When an investor purchases 1 share of a stock option they control 100 shares of the underlying security. The theoretical number of shares will change with the underlying stock prices as well as time to maturity. The time to maturity is the number of days prior to the expiration date. When the underlying price of a security is above the strike price of a call option the option is considered in the money. When the underlying price of a security is below the strike price of a call option it is considered out of the money. When the underlying price of a security is equal to the strike price of a call option it is considered at the money. Generally, at the money call options have a delta of 50%. This means that one option contract on XYZ stock will have a theoretical value of 50 shares. If the price of the underlying stock rises $1 dollar, with all other inputs into the option remaining the same, the value of the option will increase by $50 dollars (50 shares * $1).
The value of an option is determined by many factors, which include the perception of how much a specific security will move over a certain period of time. Market participants value this by determining the implied volatility of a security. The implied volatility is a forward looking concept, which is the amount a security will move in percentage terms over a specific period on an annualized basis. Implied volatility is different from historical volatility as it’s the markets perception of how much a security will move in the future, compared to how much the market has actually moved in the past. Historically implied volatility is the historical valuation of how much market participants priced in to an option.
The exposure and options trader has to implied-volatility is referred to as Vega. A long Vega position means that a trader benefits as implied volatility rises. A short Vega positions benefits when implied volatility of a security falls. Generally owners of calls and puts are long Vega as their option values decline if implied volatility drops.
Gamma is defined as the rate of change of the delta with respect to the underlying asset’s price. In a delta hedge strategy, gamma is sought to be reduced in order to maintain a hedge over a wider price range.
All individual option trades have inherent gamma risk associated with the position. The close the strike price of an option is to the current underlying market, the higher the gamma. The closer an option is to expiration the higher the theoretical gamma.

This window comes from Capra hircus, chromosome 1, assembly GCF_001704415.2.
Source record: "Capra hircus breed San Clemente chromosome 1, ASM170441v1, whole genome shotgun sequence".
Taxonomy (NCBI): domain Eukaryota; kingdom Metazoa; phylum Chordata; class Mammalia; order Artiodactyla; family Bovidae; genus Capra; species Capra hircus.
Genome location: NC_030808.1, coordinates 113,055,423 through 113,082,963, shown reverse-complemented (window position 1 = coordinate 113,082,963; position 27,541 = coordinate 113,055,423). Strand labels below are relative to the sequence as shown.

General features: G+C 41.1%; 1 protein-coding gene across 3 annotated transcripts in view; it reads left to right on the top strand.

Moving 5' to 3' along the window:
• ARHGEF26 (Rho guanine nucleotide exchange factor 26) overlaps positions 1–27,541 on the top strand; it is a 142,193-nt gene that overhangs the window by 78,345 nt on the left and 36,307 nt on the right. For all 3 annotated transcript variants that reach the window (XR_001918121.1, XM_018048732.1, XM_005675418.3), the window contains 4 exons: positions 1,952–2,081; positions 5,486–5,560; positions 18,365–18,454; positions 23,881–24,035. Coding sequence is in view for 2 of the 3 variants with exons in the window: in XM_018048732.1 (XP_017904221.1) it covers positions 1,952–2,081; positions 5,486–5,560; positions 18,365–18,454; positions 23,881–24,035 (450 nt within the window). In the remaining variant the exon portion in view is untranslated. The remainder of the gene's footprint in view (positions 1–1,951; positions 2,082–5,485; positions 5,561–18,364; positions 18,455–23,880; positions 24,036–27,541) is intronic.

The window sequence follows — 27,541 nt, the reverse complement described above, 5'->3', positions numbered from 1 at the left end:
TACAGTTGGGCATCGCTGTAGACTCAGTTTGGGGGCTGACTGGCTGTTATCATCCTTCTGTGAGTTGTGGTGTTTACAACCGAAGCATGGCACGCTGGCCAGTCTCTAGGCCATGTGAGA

Gamma is dynamic risk, meaning the risk changes as other option inputs change. Gamma is a function of the underlying price of the asset, along with time to maturity, interest rates, and implied volatility. The underlying price plays the largest roll toward determining the gamma associated with an individual option.
Gamma is generally reflected as a percentage, which can be used to determine the change in your theoretical delta based on a specific market movement. This process will allow a trader to simulate different movements in the market and delta hedge their position based on the gamma of an option.
For example, let’s assume a trader owns 1 contract of Apple options that expire in 30 days. The strike of the option is “at the money” when Apple’s stock price is $600. The gamma on the stock is .5%. This means that for every increase of $2 increase in the stock price (from $600 to $602) the theoretical delta of the option position will increase by 1 share. If a trader had a delta of .50 or 50 shares (1 contract equals 100 shares), a $2 increase in the price would generate a delta of 51 shares.
Positive gamma is associated with long positions in options. When an investor purchases an option they pay a premium to the seller, and their inherent risk is time decay, gamma, vega, and delta. The seller of the option has a negative gamma positive, and receives a premium to compensate for this type of risk.
The theta of an option refers to its exposure to time. The value of an option erodes as the time to maturity declines. An investor can measure the theoretical cost per day of an option which describes the daily theta.
When an option is out of the money, the entire option is described as only having time value. This is also referred to as the extrinsic value of an option. When the price of an underlying security moves above the strike price of a call option, the difference between the underlying security price and the strike price is called the intrinsic value and the balance of the value is referred to as the time value or extrinsic value.
Rho is the sensitivity of an option to changes in interest rates. Rho generally is more influential on options that have long tenors. This Greek calculation mainly focuses on the present value of the option those changes as the discount value of the security changes.
Rho can be hedged buy using interest rate products such as futures or swaps. An investor who trades leap options, which are long dated options, could consider hedging their Rho exposure.
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Adam is an experienced financial trader who writes about Forex trading, binary options, technical analysis and more.